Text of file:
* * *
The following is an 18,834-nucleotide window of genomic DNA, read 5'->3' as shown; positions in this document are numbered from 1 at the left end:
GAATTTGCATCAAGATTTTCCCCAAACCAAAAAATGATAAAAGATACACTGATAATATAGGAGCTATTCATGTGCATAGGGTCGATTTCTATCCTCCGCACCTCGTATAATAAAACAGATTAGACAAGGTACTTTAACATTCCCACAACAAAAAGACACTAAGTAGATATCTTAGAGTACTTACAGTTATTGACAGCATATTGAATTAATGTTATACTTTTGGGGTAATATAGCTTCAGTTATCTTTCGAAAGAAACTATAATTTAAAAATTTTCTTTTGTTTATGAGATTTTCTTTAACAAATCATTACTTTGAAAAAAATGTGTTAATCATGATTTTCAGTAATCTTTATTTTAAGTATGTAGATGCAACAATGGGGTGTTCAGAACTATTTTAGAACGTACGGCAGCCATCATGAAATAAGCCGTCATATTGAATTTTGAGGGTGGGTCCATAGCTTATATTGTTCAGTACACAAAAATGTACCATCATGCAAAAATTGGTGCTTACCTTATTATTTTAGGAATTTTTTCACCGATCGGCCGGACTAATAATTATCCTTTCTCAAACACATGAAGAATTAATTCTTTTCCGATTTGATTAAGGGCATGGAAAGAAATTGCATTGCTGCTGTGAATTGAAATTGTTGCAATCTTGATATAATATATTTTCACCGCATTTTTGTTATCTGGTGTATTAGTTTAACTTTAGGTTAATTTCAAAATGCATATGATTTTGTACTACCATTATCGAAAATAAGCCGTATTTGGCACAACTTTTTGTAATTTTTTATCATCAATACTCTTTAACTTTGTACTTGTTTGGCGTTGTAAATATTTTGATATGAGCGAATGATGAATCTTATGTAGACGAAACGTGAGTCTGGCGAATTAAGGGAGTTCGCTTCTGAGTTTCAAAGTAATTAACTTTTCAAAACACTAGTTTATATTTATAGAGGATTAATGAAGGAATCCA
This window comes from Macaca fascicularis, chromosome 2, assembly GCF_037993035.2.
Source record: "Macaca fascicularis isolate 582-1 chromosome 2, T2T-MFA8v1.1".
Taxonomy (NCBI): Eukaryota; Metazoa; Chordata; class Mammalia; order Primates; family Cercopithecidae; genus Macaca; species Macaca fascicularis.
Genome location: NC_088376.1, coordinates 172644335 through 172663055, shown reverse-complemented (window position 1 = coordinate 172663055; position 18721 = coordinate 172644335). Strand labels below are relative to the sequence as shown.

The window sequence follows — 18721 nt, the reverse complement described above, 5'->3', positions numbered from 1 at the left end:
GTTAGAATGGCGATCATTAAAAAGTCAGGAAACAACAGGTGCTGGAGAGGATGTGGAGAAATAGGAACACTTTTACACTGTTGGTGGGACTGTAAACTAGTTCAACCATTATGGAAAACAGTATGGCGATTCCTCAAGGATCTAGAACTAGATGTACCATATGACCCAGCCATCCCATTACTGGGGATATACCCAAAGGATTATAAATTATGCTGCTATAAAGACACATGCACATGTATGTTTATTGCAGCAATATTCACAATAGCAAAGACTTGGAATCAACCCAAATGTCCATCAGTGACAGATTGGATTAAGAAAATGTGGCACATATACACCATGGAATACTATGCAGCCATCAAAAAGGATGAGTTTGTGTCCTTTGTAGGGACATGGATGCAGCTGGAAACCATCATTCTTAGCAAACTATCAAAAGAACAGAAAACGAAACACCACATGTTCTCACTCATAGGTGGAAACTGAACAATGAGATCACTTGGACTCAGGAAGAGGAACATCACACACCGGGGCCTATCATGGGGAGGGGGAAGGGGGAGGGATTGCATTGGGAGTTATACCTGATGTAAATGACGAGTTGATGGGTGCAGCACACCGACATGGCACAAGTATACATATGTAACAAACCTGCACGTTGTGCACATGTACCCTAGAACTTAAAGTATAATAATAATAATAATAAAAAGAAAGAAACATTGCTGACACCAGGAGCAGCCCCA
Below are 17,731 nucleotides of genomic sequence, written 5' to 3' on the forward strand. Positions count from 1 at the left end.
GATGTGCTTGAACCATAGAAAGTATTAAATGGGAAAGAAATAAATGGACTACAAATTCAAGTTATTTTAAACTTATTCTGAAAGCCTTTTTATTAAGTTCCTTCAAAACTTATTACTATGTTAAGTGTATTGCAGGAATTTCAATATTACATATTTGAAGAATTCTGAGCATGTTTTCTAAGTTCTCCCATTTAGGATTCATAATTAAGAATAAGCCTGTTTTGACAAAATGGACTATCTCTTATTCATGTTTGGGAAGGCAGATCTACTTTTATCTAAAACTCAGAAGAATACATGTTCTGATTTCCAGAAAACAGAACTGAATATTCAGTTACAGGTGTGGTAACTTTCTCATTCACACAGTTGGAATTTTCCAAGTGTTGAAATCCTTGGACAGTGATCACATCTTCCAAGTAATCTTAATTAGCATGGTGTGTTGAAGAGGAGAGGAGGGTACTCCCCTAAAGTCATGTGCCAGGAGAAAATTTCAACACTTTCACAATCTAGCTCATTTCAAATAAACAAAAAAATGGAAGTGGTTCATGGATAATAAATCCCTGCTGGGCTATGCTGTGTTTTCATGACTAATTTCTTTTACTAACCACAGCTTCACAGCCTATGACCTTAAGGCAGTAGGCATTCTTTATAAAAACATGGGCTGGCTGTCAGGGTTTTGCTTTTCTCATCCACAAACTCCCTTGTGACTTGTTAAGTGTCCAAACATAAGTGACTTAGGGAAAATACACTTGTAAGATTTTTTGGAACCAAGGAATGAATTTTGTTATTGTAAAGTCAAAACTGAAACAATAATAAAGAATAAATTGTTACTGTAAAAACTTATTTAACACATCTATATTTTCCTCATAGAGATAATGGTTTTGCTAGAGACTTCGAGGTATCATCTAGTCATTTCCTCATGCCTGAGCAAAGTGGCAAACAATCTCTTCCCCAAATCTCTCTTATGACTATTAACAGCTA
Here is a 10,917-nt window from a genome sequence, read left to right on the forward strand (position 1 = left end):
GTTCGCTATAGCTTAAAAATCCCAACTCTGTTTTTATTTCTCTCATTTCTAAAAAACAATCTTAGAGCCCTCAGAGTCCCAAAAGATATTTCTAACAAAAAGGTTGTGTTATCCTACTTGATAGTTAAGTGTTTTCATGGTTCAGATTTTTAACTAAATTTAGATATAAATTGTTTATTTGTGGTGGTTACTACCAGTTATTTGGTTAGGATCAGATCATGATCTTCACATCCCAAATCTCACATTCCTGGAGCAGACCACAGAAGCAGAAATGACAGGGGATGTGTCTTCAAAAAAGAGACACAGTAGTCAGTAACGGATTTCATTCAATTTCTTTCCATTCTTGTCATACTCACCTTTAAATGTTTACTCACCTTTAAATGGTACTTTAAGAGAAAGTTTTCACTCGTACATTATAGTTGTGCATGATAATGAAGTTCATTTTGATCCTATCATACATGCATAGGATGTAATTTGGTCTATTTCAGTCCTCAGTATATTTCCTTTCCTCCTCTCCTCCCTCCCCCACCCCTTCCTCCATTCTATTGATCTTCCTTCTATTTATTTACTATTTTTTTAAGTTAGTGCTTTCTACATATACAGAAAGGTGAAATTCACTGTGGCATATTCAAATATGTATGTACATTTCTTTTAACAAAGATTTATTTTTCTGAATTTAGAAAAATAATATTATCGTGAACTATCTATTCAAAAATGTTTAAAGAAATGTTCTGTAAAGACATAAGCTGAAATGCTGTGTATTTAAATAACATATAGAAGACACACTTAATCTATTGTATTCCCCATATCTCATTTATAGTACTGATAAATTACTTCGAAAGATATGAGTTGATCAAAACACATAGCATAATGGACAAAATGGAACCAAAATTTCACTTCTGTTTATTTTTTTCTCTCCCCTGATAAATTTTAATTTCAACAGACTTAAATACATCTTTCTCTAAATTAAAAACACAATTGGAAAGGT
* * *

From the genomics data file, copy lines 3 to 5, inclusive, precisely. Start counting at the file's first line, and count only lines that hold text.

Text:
This window comes from Macaca fascicularis, chromosome 2, assembly GCF_037993035.2.
Source record: "Macaca fascicularis isolate 582-1 chromosome 2, T2T-MFA8v1.1".
Taxonomy (NCBI): Eukaryota; Metazoa; Chordata; class Mammalia; order Primates; family Cercopithecidae; genus Macaca; species Macaca fascicularis.